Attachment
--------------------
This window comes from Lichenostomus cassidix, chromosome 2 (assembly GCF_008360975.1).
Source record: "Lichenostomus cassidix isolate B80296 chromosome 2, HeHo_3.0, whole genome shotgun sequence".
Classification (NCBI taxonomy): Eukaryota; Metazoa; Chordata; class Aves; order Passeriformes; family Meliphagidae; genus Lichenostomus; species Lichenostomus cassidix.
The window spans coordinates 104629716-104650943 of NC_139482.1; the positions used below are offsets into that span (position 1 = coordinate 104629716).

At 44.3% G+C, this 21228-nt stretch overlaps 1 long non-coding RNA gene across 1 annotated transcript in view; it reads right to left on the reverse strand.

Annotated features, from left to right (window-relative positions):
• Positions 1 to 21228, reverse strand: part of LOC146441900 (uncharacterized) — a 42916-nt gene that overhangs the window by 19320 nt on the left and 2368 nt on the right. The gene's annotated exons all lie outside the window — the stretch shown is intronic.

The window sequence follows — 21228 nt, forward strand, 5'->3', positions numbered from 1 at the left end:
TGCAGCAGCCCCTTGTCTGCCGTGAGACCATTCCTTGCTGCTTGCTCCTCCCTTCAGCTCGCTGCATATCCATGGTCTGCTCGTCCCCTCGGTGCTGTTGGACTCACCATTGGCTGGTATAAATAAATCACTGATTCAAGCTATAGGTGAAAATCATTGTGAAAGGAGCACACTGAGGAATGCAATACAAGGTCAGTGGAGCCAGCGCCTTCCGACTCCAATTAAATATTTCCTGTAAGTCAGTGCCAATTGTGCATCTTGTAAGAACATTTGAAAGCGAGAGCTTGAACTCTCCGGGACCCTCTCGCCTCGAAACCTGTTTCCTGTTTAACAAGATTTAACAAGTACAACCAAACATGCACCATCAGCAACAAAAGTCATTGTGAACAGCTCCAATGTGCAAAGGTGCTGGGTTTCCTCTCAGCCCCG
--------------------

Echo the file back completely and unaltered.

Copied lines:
This window comes from Lichenostomus cassidix, chromosome 2 (assembly GCF_008360975.1).
Source record: "Lichenostomus cassidix isolate B80296 chromosome 2, HeHo_3.0, whole genome shotgun sequence".
Classification (NCBI taxonomy): Eukaryota; Metazoa; Chordata; class Aves; order Passeriformes; family Meliphagidae; genus Lichenostomus; species Lichenostomus cassidix.
The window spans coordinates 104629716-104650943 of NC_139482.1; the positions used below are offsets into that span (position 1 = coordinate 104629716).

At 44.3% G+C, this 21228-nt stretch overlaps 1 long non-coding RNA gene across 1 annotated transcript in view; it reads right to left on the reverse strand.

Annotated features, from left to right (window-relative positions):
• Positions 1 to 21228, reverse strand: part of LOC146441900 (uncharacterized) — a 42916-nt gene that overhangs the window by 19320 nt on the left and 2368 nt on the right. The gene's annotated exons all lie outside the window — the stretch shown is intronic.

The window sequence follows — 21228 nt, forward strand, 5'->3', positions numbered from 1 at the left end:
TGCAGCAGCCCCTTGTCTGCCGTGAGACCATTCCTTGCTGCTTGCTCCTCCCTTCAGCTCGCTGCATATCCATGGTCTGCTCGTCCCCTCGGTGCTGTTGGACTCACCATTGGCTGGTATAAATAAATCACTGATTCAAGCTATAGGTGAAAATCATTGTGAAAGGAGCACACTGAGGAATGCAATACAAGGTCAGTGGAGCCAGCGCCTTCCGACTCCAATTAAATATTTCCTGTAAGTCAGTGCCAATTGTGCATCTTGTAAGAACATTTGAAAGCGAGAGCTTGAACTCTCCGGGACCCTCTCGCCTCGAAACCTGTTTCCTGTTTAACAAGATTTAACAAGTACAACCAAACATGCACCATCAGCAACAAAAGTCATTGTGAACAGCTCCAATGTGCAAAGGTGCTGGGTTTCCTCTCAGCCCCG